Scholarship on whether and how to regulate algorithmic decision-making has been proliferating. It addresses how to prevent, or at least mitigate, error, bias and discrimination, and unfairness in algorithmic decisions with significant impacts on individuals. In the United States, this conversation largely takes place in a policy vacuum. There is no federal agency for algorithms. There is no algorithmic due process—no notice and opportunity to be heard—not for government decisions, nor for private companies’. There are—as of yet—no required algorithmic impact assessments (though there are some transparency requirements for government use). All we have is a tentative piece of proposed legislation, the FUTURE of AI Act, that would—gasp!—establish a committee to write a report to the Secretary of Commerce.
Europe, however, is a different story. The General Data Protection Regulation (GDPR) went into direct effect on EU Member States on May 25, 2018. It contains a hotly debated provision, Article 22, that may impose a version of due process on algorithmic decisions that have significant effects on individuals. For those looking to understand how the GDPR impacts algorithms, I recommend Lilian Edwards’ and Michael Veale’s Slave to the Algorithm? Why a ‘Right to an Explanation’ is Probably Not the Remedy You are Looking For. Edwards and Veale have written the near-comprehensive guide to how EU data protection law might affect algorithmic quality and accountability, beyond individualized due process. For U.S. scholars writing in this area, this article is a must-read.
Discussions of algorithmic accountability in the GDPR have, apart from this piece, largely been limited to the debate over whether or not there is an individual “right to an explanation” of an algorithmic decision. Article 22 of the GDPR places restrictions on companies that employ algorithms without human intervention to make decisions with significant effects on individuals. Companies can deploy such algorithmic decision-making only under certain circumstances (when necessary for contract or subject to explicit consent), and even then only if they adopt “suitable measures to safeguard the data subject’s rights and freedoms and legitimate interests.” These “suitable measures” include “at least the right to obtain human intervention on the part of the controller, to express his or her point of view and to contest the decision.” They also arguably include a right to obtain an explanation of a particular individualized decision. The debate over this right to an explanation centers on the fact that it appears in a Recital (which, in brief, serves as interpretative guidance), and not in the GDPR’s actual text. The latest interpretative document on the GDPR appears to agree with scholars who argue that a right to an explanation does exist, because it is necessary for individuals to contest algorithmic decisions. This suggests that the right to explanation will be oriented towards individuals, and making algorithmic decisions understandable by (or legible to) an individual person.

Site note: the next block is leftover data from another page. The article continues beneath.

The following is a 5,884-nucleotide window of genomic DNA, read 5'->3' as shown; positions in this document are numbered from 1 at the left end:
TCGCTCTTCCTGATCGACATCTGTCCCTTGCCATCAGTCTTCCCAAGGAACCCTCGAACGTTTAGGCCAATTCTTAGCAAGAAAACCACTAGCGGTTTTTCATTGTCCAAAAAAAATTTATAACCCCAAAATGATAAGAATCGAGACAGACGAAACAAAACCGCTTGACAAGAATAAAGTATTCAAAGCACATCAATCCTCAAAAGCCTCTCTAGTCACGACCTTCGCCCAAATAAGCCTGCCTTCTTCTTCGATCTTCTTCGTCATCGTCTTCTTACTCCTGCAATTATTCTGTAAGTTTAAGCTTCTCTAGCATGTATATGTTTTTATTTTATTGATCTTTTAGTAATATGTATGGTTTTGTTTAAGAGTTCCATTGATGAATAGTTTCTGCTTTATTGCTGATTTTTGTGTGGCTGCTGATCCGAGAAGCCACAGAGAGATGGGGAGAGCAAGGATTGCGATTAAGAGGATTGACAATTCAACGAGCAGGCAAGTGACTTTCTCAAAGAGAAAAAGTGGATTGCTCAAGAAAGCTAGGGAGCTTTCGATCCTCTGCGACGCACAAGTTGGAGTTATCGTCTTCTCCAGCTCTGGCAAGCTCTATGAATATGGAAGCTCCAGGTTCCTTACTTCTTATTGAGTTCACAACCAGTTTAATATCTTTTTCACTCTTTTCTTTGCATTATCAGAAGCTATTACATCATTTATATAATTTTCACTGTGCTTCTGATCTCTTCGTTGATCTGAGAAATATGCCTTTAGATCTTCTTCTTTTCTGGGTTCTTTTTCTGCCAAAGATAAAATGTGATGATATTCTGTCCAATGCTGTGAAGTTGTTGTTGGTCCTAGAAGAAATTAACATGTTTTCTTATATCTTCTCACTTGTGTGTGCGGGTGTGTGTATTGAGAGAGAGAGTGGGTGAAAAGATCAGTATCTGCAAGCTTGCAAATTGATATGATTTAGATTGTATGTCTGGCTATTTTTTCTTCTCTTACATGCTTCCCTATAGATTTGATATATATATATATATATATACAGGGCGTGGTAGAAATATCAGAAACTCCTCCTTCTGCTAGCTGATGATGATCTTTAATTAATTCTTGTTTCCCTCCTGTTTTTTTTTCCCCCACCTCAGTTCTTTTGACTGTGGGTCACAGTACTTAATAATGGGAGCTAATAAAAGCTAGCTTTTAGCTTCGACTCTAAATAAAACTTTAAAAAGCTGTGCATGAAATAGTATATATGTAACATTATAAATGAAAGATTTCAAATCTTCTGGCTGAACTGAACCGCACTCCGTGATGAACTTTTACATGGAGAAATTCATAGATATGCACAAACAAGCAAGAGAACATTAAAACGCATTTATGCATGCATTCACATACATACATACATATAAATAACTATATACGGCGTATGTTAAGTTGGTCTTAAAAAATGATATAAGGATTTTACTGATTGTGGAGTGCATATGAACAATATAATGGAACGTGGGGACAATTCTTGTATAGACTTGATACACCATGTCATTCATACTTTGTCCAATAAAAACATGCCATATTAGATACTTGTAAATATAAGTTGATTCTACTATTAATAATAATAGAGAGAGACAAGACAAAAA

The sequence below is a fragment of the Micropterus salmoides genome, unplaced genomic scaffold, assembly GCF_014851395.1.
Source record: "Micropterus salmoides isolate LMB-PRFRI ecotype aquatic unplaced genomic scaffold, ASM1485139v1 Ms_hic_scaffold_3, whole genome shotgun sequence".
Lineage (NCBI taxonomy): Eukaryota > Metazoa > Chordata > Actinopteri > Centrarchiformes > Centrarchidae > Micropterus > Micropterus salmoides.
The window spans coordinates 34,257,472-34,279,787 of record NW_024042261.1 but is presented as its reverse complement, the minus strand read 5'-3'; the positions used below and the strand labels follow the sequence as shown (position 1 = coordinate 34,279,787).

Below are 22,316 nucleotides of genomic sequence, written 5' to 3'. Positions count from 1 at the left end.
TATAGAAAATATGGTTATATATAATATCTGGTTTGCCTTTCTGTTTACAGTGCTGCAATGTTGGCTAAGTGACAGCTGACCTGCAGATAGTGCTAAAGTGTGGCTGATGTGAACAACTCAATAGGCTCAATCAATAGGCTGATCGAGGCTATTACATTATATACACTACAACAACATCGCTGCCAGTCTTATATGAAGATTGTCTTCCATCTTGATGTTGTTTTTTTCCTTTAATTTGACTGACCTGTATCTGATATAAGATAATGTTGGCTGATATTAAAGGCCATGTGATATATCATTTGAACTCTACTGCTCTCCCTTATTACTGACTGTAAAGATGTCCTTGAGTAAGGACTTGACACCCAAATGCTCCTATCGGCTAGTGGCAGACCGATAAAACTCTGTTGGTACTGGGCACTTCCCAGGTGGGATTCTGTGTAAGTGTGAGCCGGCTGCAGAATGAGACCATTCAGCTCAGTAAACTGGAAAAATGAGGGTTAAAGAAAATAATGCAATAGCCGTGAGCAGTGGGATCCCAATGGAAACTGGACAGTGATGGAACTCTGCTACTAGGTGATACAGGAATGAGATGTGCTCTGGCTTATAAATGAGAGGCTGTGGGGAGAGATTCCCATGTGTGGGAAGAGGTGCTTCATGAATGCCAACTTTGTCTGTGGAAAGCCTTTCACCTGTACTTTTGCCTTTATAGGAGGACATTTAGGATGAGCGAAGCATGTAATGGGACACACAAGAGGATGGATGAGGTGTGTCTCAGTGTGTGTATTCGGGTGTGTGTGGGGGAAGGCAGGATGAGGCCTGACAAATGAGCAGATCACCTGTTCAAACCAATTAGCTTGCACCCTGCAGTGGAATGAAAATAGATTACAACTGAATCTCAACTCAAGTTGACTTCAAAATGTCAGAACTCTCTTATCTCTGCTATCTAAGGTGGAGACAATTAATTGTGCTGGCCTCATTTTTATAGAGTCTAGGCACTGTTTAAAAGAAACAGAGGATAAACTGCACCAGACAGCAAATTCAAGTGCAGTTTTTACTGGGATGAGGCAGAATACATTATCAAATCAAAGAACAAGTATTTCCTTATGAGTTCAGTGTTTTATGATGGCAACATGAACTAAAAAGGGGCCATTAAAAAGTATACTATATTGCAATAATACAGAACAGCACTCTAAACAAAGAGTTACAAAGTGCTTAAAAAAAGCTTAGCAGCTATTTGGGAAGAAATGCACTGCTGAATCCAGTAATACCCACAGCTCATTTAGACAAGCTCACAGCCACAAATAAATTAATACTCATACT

Edwards and Veale move beyond all of this. They do engage with the debate about the right to an explanation, pointing out both potential loopholes and the limitations of individualized transparency. They helpfully add to the conversation about the kinds of explanations that could be provided: (A) model-centric explanations that disclose, for example, the family of model, input data, performance metrics, and how the model was tested; and (B) subject-centric explanations that disclose, for example, not just counterfactuals (what would I have to do differently to change the decision?) but the characteristics of others similarly classified, and the confidence the system has in a particular individual outcome. But they worry that an individualized right to an explanation would in practice prove to be a “transparency fallacy”—giving a false sense of individual control over complex and far-reaching systems. They valuably add that the GDPR contains a far broader toolkit for getting at many of the potential problems with algorithmic decision-making. Edwards and Veale observe that the tools of omnibus data protection law—which the U.S. lacks—are tools that can also work in practice to govern algorithms.